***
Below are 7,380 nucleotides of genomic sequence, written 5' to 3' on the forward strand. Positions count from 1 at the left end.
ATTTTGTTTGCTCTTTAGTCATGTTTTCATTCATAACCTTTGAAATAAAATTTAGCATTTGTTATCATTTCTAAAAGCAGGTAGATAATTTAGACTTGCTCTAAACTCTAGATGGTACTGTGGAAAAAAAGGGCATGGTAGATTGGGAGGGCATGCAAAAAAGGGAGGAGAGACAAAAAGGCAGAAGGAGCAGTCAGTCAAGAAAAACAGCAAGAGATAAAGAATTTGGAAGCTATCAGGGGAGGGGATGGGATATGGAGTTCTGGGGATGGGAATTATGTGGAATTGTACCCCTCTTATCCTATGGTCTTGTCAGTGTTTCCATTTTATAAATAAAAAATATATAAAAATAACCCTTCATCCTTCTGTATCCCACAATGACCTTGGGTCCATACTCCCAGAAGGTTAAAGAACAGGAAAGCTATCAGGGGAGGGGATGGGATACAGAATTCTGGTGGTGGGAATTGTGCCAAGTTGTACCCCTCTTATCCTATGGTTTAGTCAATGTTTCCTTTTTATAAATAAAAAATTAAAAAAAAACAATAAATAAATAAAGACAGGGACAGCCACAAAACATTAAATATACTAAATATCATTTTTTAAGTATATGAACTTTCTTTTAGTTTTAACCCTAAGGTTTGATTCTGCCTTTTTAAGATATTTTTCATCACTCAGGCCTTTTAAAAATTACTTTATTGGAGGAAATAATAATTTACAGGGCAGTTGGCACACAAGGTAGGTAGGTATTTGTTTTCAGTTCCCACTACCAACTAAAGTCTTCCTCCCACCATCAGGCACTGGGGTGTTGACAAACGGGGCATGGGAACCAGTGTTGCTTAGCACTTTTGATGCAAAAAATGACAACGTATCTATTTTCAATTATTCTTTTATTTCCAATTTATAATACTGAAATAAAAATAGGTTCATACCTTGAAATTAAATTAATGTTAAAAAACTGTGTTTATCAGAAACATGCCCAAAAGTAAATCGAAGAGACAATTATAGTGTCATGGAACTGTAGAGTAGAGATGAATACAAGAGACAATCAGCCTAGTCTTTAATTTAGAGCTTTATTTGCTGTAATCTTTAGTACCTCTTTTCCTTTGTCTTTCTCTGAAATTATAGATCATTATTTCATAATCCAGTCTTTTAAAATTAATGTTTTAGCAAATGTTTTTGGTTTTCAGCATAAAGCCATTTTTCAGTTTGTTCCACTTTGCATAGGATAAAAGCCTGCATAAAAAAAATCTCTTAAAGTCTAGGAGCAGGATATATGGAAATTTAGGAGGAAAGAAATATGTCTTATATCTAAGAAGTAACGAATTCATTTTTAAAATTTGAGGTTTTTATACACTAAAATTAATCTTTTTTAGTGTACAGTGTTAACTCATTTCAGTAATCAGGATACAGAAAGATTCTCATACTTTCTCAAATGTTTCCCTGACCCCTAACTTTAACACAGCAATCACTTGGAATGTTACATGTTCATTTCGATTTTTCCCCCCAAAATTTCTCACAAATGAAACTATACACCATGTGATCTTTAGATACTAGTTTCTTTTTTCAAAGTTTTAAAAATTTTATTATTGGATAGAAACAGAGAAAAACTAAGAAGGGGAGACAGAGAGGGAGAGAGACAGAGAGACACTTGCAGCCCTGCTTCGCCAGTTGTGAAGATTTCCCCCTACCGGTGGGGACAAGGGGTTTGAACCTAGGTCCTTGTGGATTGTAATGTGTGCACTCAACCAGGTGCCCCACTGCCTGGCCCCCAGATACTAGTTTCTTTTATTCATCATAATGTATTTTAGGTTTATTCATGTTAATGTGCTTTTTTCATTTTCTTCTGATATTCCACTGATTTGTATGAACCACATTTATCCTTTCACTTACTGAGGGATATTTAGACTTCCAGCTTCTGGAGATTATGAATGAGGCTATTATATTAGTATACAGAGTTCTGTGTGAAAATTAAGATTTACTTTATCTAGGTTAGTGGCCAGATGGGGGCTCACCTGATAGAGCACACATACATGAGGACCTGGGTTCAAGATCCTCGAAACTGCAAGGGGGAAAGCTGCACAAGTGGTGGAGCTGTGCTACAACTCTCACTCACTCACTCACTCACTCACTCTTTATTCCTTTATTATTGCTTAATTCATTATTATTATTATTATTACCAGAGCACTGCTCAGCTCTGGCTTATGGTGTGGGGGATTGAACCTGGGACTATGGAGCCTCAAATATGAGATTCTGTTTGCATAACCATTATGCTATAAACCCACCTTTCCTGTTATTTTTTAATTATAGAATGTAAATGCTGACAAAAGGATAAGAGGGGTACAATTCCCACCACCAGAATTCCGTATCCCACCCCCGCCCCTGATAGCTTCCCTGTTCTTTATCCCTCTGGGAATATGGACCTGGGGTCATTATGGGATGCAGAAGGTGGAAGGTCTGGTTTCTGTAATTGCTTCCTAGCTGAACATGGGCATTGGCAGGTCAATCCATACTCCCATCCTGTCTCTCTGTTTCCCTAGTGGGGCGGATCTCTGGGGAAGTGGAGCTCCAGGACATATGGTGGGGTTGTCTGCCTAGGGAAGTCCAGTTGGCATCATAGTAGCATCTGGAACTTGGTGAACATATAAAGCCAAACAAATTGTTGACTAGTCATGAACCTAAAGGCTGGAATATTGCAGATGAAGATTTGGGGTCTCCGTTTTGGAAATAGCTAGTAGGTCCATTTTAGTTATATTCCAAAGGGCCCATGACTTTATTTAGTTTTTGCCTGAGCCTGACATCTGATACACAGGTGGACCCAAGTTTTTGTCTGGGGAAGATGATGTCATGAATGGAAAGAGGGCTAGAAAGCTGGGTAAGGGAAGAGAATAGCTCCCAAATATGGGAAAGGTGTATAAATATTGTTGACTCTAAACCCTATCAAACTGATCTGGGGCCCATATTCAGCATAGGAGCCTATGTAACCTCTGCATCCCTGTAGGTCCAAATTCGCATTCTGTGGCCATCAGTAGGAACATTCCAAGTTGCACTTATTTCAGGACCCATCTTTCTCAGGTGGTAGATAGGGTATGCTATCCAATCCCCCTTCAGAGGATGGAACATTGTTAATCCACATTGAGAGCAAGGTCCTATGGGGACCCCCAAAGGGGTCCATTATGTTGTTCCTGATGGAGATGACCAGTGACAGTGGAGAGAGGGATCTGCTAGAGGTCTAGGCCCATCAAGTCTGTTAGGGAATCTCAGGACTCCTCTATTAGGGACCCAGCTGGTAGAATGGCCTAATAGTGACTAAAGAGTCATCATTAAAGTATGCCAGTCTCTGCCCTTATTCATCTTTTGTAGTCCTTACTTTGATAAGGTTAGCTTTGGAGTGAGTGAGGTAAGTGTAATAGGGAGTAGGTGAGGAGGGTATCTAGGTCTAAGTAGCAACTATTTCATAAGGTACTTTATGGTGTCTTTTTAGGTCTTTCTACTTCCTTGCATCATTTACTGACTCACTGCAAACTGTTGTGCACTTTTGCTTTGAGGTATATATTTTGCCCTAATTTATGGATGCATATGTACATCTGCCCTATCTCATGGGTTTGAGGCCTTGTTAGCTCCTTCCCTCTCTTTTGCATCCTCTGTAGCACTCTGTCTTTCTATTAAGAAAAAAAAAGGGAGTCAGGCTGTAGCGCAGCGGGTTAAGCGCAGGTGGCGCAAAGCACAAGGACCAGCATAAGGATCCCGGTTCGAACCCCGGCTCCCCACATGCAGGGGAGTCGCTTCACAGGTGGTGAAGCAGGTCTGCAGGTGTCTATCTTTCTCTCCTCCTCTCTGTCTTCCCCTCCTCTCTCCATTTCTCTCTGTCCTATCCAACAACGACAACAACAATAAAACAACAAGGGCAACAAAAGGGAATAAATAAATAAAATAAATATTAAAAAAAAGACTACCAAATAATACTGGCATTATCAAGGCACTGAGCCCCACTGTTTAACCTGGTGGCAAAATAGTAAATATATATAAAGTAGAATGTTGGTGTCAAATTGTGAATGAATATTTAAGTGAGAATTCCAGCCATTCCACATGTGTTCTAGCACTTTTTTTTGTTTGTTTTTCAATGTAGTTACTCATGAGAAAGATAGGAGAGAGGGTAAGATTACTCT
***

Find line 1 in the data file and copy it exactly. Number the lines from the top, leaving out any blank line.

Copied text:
Below are 7,380 nucleotides of genomic sequence, written 5' to 3' on the forward strand. Positions count from 1 at the left end.